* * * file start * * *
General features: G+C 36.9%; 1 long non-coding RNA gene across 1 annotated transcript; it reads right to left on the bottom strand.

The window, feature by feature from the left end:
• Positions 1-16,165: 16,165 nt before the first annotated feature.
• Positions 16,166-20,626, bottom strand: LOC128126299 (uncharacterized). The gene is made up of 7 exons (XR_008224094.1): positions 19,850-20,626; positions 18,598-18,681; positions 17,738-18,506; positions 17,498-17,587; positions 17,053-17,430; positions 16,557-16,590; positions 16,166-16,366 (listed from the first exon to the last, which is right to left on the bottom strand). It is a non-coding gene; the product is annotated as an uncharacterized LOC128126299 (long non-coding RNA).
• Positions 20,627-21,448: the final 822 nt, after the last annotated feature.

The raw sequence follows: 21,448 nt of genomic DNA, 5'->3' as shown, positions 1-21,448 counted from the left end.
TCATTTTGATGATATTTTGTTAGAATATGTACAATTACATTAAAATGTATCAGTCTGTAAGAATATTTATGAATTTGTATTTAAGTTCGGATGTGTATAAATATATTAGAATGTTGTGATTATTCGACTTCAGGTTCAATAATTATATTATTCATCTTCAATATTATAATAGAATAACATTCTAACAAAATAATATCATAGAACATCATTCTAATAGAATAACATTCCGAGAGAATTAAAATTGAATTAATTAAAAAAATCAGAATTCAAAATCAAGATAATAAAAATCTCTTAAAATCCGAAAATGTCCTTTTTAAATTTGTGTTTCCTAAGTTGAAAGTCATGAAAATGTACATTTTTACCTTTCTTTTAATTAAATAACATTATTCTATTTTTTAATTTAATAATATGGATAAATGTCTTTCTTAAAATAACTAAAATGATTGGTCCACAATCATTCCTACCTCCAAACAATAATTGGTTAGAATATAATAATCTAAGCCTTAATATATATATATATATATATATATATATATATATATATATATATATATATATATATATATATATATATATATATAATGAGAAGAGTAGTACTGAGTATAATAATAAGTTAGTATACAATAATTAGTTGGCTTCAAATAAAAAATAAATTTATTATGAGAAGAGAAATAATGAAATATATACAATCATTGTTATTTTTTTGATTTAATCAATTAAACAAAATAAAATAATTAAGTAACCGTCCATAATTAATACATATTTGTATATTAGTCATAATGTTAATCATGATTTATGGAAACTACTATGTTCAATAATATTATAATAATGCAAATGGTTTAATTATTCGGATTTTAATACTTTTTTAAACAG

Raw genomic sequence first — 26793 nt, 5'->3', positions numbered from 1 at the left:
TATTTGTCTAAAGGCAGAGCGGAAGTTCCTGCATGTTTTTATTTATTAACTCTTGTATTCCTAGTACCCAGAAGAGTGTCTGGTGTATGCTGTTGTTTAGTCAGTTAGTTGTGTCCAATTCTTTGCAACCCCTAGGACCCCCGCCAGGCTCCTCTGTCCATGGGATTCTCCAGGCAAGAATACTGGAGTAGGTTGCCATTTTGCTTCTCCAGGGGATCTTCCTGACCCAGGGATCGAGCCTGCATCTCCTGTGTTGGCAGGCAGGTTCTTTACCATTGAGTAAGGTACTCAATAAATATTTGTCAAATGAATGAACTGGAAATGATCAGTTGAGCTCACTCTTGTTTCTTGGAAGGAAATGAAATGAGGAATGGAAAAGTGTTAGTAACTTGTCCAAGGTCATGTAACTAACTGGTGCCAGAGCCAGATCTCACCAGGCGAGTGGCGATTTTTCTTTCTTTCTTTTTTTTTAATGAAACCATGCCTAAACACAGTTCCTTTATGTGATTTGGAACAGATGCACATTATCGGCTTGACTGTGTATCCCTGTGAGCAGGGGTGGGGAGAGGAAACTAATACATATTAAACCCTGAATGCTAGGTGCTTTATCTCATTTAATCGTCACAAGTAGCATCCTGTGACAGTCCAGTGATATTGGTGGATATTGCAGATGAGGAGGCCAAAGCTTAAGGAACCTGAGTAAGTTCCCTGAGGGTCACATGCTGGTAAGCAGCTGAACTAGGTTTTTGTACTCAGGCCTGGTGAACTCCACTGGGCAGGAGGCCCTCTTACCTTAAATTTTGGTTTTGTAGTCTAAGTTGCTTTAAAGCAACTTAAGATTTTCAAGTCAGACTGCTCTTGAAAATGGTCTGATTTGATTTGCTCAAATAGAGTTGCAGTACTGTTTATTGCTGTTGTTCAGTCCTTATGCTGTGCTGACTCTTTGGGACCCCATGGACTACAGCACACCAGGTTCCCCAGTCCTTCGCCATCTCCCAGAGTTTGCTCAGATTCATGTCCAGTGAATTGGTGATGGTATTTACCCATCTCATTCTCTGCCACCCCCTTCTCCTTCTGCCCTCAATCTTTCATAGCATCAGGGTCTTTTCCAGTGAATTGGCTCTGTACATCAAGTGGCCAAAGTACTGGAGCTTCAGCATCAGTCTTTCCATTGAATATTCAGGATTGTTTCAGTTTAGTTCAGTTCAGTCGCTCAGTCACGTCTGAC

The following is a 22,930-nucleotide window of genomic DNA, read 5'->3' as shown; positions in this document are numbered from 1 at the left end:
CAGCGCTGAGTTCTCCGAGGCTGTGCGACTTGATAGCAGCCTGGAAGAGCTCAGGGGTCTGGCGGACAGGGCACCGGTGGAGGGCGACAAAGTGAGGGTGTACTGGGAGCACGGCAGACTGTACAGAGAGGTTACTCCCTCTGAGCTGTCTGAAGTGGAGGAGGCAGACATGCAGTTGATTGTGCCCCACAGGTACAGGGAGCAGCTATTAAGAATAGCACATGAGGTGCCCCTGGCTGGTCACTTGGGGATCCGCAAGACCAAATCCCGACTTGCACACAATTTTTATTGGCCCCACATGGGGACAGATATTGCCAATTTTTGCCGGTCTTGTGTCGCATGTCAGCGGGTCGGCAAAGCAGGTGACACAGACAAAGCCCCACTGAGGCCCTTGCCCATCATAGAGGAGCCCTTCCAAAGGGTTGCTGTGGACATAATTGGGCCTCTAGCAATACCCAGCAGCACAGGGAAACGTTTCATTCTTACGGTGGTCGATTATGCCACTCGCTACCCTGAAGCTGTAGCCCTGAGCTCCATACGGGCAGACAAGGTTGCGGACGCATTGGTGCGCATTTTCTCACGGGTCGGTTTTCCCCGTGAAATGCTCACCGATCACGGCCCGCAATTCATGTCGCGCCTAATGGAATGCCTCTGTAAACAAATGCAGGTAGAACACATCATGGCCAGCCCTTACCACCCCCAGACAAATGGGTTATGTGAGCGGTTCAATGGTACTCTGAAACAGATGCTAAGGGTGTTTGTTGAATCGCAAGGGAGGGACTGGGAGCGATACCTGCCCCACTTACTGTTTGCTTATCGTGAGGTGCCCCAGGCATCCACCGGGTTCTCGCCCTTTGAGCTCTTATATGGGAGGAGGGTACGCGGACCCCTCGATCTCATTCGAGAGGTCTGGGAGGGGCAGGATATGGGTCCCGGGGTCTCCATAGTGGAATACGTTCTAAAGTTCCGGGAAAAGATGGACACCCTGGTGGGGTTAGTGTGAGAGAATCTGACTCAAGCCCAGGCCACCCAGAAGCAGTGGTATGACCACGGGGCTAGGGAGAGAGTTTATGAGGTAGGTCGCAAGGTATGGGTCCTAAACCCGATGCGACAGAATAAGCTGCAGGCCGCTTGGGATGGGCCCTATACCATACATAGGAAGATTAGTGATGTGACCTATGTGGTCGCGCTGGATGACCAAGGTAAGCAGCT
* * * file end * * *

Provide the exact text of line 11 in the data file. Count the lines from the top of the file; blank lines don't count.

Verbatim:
CAGCGCTGAGTTCTCCGAGGCTGTGCGACTTGATAGCAGCCTGGAAGAGCTCAGGGGTCTGGCGGACAGGGCACCGGTGGAGGGCGACAAAGTGAGGGTGTACTGGGAGCACGGCAGACTGTACAGAGAGGTTACTCCCTCTGAGCTGTCTGAAGTGGAGGAGGCAGACATGCAGTTGATTGTGCCCCACAGGTACAGGGAGCAGCTATTAAGAATAGCACATGAGGTGCCCCTGGCTGGTCACTTGGGGATCCGCAAGACCAAATCCCGACTTGCACACAATTTTTATTGGCCCCACATGGGGACAGATATTGCCAATTTTTGCCGGTCTTGTGTCGCATGTCAGCGGGTCGGCAAAGCAGGTGACACAGACAAAGCCCCACTGAGGCCCTTGCCCATCATAGAGGAGCCCTTCCAAAGGGTTGCTGTGGACATAATTGGGCCTCTAGCAATACCCAGCAGCACAGGGAAACGTTTCATTCTTACGGTGGTCGATTATGCCACTCGCTACCCTGAAGCTGTAGCCCTGAGCTCCATACGGGCAGACAAGGTTGCGGACGCATTGGTGCGCATTTTCTCACGGGTCGGTTTTCCCCGTGAAATGCTCACCGATCACGGCCCGCAATTCATGTCGCGCCTAATGGAATGCCTCTGTAAACAAATGCAGGTAGAACACATCATGGCCAGCCCTTACCACCCCCAGACAAATGGGTTATGTGAGCGGTTCAATGGTACTCTGAAACAGATGCTAAGGGTGTTTGTTGAATCGCAAGGGAGGGACTGGGAGCGATACCTGCCCCACTTACTGTTTGCTTATCGTGAGGTGCCCCAGGCATCCACCGGGTTCTCGCCCTTTGAGCTCTTATATGGGAGGAGGGTACGCGGACCCCTCGATCTCATTCGAGAGGTCTGGGAGGGGCAGGATATGGGTCCCGGGGTCTCCATAGTGGAATACGTTCTAAAGTTCCGGGAAAAGATGGACACCCTGGTGGGGTTAGTGTGAGAGAATCTGACTCAAGCCCAGGCCACCCAGAAGCAGTGGTATGACCACGGGGCTAGGGAGAGAGTTTATGAGGTAGGTCGCAAGGTATGGGTCCTAAACCCGATGCGACAGAATAAGCTGCAGGCCGCTTGGGATGGGCCCTATACCATACATAGGAAGATTAGTGATGTGACCTATGTGGTCGCGCTGGATGACCAAGGTAAGCAGCT